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A watershed moment: the Badger uses the phrase "like we say in the hood"
There are very few things in life that are more difficult than missing the playoffs in the NBA's Eastern Conference.
Like getting Courtney Love to complete the first nine steps of a 12-step program.
Like convincing Mark McGwire he should share a nice, romantic dinner with Jose Canseco and his literary agent.
Like getting Green Day to agree to play at Prince Charles and Camilla Parker Bowles' upcoming nuptials.
Have I made my point?
If the season ended today -- and, frankly, there have been many nights recently when that has sounded like a great idea -- the Pacers would not be in the playoffs. Even with Sunday night's grinding 76-73 victory over the depleted Memphis Grizzlies -- this was as artful as a finger painting -- the one-time title contenders are currently a lottery team.
And that's not a position that figures to improve dramatically with a brutal post-All-Star break schedule.
But you want some good news, so here it is: Pacers coach Rick Carlisle, who brought his 9-month-old daughter, Abigail, to the postgame news conference, announced his daughter had stood up for the second time. This can only mean within six months she'll be asking for a Mustang convertible.
"We showed a strong will to win this game," Carlisle said.
The coach and his child made for a cute pre-Valentine's Day tableau, but it didn't change this essential fact:
The Pacers, 3-7 in their past 10 games before surviving this one against a Grizzlies team lacking Pau Gasol, Jason Williams and James Posey, are still in ninth place.
How bad have things gotten? Here is an updated list of all the teams over whom the Pacers can claim competitive superiority.
New Jersey, a franchise that would rather be in Brooklyn.
Toronto, a team that has so much infighting, hockey enforcer Tie Domi has been asked to join the team.
New York, where Isiah Thomas has not only put together a team that's bad, but it's bad and descending into long-term cap purgatory.
Plus there's Milwaukee and, as always, Atlanta, and one team that has an excuse, the expansion Charlotte Bobcats.
We knew things would be tough. This tough, we had no earthly idea. After 50 games and too many suspensions, injuries and illnesses to count, I've reached the following conclusions:
• Ron Artest is the hands-down Most Valuable Player in this league. Forget Amare Stoudemire, Steve Nash and LeBron James. While I still believe he belongs somewhere else -- don't hold your breath, Bob -- Artest's value has gone through the roof.
• For the most part, the Pacers have studiously avoided playing the excuse game, but the explanations for the team's languid play recently have become tiresome.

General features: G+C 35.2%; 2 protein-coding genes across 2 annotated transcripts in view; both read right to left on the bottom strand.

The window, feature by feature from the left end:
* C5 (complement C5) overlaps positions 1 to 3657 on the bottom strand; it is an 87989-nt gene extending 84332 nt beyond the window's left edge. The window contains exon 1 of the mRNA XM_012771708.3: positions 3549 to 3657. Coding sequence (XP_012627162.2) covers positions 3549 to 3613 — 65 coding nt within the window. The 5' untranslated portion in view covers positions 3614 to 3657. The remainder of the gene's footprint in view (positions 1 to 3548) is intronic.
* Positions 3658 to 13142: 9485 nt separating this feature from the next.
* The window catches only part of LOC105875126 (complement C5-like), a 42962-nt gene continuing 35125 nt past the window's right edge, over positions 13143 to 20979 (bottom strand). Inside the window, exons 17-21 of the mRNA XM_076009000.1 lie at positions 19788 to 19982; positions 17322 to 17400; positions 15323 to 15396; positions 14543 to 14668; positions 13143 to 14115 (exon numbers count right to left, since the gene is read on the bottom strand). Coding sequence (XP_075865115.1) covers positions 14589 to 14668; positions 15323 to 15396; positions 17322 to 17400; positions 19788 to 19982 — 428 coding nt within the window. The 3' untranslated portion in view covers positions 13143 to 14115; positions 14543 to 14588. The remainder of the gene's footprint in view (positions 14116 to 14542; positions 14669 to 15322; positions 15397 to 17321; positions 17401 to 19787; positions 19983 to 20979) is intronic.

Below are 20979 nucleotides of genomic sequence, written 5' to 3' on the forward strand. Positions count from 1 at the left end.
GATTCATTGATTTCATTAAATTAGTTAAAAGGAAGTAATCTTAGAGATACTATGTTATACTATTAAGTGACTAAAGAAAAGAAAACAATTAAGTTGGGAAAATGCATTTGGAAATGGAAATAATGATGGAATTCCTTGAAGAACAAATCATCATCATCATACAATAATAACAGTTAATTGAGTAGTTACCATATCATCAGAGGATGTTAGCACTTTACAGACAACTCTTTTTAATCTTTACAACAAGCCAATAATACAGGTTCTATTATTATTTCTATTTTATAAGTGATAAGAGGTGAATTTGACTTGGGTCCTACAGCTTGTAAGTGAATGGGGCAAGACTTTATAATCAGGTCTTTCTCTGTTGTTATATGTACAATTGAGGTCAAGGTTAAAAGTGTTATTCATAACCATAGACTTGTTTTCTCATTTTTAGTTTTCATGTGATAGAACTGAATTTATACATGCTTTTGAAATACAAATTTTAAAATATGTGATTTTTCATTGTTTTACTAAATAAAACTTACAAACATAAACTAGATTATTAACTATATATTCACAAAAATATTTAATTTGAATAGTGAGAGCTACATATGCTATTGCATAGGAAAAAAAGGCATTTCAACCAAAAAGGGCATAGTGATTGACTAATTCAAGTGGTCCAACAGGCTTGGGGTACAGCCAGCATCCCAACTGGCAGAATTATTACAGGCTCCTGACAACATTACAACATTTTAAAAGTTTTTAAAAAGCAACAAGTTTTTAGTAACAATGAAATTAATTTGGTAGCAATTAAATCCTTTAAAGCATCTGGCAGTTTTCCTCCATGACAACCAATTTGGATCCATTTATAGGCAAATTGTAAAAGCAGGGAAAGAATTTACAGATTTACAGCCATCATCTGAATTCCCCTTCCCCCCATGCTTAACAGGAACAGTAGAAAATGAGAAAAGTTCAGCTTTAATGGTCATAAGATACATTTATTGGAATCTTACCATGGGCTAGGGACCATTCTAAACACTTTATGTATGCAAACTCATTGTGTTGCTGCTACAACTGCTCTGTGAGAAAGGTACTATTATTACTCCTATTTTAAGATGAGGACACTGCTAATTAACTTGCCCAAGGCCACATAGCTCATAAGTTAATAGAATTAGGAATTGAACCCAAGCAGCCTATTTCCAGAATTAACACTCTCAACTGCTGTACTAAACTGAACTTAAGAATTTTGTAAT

It was fair to expect the Pacers to struggle when Jermaine O'Neal and Stephen Jackson were out, but both have been back long enough for the team to have turned the corner. No, it doesn't help that Jamaal Tinsley is always out with the crud or a bad foot, but they should be more competitive by now.
• OK, it's been 50 games and Jonathan Bender is still on the injured list.
Here's the deal: He will return and stay healthy the day I get the call to work as a Calvin Klein underwear model.
• Carlisle will disagree, and I'm guessing Abigail would follow suit -- she's not a rebellious teen yet -- but I'd love to see the Pacers run some more.
When they had two terrific post players, the grind-it-out style made sense. But now, it's too much of lobbing the ball into O'Neal and waiting around.
"When we go too fast, we don't get the ball into Jermaine, and without Jamaal (Tinsley), we've got to be a little more of a grinding team," Carlisle said. ". . . If we just went to a run-and-gun style, it would be bad for us."
That's OK. My kids don't listen to me, either.
• A couple of words about O'Neal: I'm glad he's gotten some good national publicity in recent weeks, but it's time to stop saying all the right things and start doing all the right things -- notably leading this team back from the edge of playoff extinction.
If I'm his adviser, I'm telling him to go to the All-Star game, deflect all questions about the brawl -- the more he talks, the more it sounds like a lot of rationalizing -- and re-focus on playing these final months with renewed purpose.
• It would be a lousy way for Reggie Miller to go out -- and it would cut into the Simon brothers' bottom line -- but if you're completely objective about it, missing the playoffs wouldn't be the worst thing that ever happened.
It's not like this is some young team that desperately needs postseason experience.
Anybody remember San Antonio and the Tim Duncan jackpot?